National Aeronautics and Space Administration Jet Propulsion Laboratory California Institute of Technology DSN Home Page JPL Privacy Statement Credits Feedback Sitemap Frequently Asked Questions
+
JPL HOME EARTH SOLAR SYSTEM STARS & GALAXIES SCIENCE & TECHNOLOGY
Deep Space Network DSN Antenna
HOME
FEATURES
Articles
DSN Brochure
GAVRT
Image Tutorial
How a Real DSN Station Is Built
EDUCATORS
KIDS
ANTENNAS
SERVICES
TECHNOLOGY
SCIENCE
PUBLICATIONS
HISTORY
GALLERY
LINKS

Deep Space Network Adds a 34m Beam Wave Guide Antenna in Madrid, Spain

View the latest imags of the antenna construction in Madrid!

Preparing for the communication needs of an expected population boom in interplanetary spacecraft, NASA has selected a builder to add an advanced dish antenna, 34 meters in diameter (112 feet), near Madrid, Spain, one of the three sites of the agency's Deep Space Network.

"Crunch Period" - Beginning in November 2003
In late 2003 and early 2004, the United States, Europe and Japan will each have missions arriving at Mars, two other spacecraft will be encountering comets, and a third comet mission will launch. Several other missions will have continuing communication needs.

Selected Builder
NASA has selected Schwartz-Hautmont Construcciones Metalicas S.A. of Tarragona, Spain, as the successful bidder to build a new antenna near Madrid.

Estimated Time of Completion
The 34 meter antenna at the Madrid complex is due for completion by November 2003.

Advantages of an additional antenna
Projections for demands on the network during the November 2003 to February 2004 period indicate the greatest need for increased communications capacity will be at Madrid. NASA plans to land two rovers on Mars in early 2004. Building a new 34-meter, antenna in Madrid would add about 70 hours of spacecraft-tracking time per week during the periods when Mars is in view of Madrid. The Madrid complex's current capacity is 210 hours within Mars view periods per week.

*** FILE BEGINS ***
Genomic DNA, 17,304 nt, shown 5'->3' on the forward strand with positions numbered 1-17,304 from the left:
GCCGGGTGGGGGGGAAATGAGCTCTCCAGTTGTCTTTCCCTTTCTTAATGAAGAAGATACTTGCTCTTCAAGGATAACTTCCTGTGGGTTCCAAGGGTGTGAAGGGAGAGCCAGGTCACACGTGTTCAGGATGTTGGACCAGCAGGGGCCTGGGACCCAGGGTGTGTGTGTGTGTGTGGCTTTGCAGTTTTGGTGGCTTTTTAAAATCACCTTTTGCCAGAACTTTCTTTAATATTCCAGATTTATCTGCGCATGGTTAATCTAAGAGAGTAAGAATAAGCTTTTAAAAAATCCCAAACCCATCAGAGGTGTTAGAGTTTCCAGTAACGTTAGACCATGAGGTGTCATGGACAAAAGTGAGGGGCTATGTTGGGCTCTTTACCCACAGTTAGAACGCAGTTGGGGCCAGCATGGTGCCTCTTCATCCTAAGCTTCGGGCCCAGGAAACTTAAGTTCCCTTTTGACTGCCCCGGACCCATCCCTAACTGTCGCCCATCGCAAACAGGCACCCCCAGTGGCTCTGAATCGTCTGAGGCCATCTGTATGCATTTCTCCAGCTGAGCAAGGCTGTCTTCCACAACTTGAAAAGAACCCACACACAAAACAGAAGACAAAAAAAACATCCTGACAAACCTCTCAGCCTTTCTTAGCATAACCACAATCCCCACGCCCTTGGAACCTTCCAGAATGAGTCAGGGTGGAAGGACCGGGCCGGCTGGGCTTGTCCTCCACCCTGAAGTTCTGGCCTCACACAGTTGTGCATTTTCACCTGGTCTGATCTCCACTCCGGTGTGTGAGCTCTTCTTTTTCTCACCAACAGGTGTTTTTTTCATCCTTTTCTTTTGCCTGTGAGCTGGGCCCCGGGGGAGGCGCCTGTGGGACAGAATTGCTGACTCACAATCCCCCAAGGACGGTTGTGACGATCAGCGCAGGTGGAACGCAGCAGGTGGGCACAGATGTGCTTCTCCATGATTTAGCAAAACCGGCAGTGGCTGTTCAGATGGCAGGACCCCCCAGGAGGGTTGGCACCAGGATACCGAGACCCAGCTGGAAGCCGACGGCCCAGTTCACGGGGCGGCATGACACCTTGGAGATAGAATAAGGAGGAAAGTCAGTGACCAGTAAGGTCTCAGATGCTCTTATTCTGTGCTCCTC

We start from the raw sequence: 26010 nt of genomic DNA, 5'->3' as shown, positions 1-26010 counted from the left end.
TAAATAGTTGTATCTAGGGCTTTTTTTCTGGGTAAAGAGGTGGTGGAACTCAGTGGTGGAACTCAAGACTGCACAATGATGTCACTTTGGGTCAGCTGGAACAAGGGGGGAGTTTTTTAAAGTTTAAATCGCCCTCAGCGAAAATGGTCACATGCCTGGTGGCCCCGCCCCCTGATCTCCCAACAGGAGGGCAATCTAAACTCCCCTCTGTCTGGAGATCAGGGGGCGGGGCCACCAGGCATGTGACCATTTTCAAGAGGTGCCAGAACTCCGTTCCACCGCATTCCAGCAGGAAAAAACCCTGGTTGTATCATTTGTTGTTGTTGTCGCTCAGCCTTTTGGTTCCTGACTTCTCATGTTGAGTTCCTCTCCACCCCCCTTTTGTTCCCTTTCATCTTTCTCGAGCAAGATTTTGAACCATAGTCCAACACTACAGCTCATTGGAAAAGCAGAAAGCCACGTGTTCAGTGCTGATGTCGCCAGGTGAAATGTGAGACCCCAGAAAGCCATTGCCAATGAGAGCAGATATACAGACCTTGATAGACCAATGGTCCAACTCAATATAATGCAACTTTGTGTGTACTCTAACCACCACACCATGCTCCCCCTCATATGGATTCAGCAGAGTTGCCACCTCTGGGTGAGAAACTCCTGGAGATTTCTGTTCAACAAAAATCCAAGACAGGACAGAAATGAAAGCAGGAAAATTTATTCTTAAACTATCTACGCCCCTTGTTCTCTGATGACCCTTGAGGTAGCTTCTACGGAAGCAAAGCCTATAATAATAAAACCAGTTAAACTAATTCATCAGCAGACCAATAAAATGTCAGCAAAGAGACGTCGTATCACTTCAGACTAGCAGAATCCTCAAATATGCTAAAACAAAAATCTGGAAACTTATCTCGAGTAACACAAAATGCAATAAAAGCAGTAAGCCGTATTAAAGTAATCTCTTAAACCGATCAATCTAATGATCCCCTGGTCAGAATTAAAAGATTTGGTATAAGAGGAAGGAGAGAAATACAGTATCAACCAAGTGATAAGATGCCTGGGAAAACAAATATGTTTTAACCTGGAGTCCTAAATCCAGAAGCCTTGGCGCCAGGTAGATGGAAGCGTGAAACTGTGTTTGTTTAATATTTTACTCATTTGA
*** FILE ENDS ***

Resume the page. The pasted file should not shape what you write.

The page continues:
Beamwave Guide Technology
The new antenna in Madrid is being built to the same design as existing antennas using the latest advancements in communications techniques and equipment. For further information about Beam Wave Guide antennas click here.

Additional upgrades to the DSN planned
The new antenna is the biggest piece in about $54 million worth of improvements that NASA's Office of Space Science, Office of Space Flight, and Space Operations Management Office have set as priorities for increasing the Deep Space Network's capabilities by late 2003. Other parts of the plan would improve the capabilities of existing antennas at all three of the network's tracking complexes: Madrid; Canberra, Australia; and Goldstone, near Barstow, California.

More Articles


FirstGov - Your First Click to the U.S. Government   NASA Home Page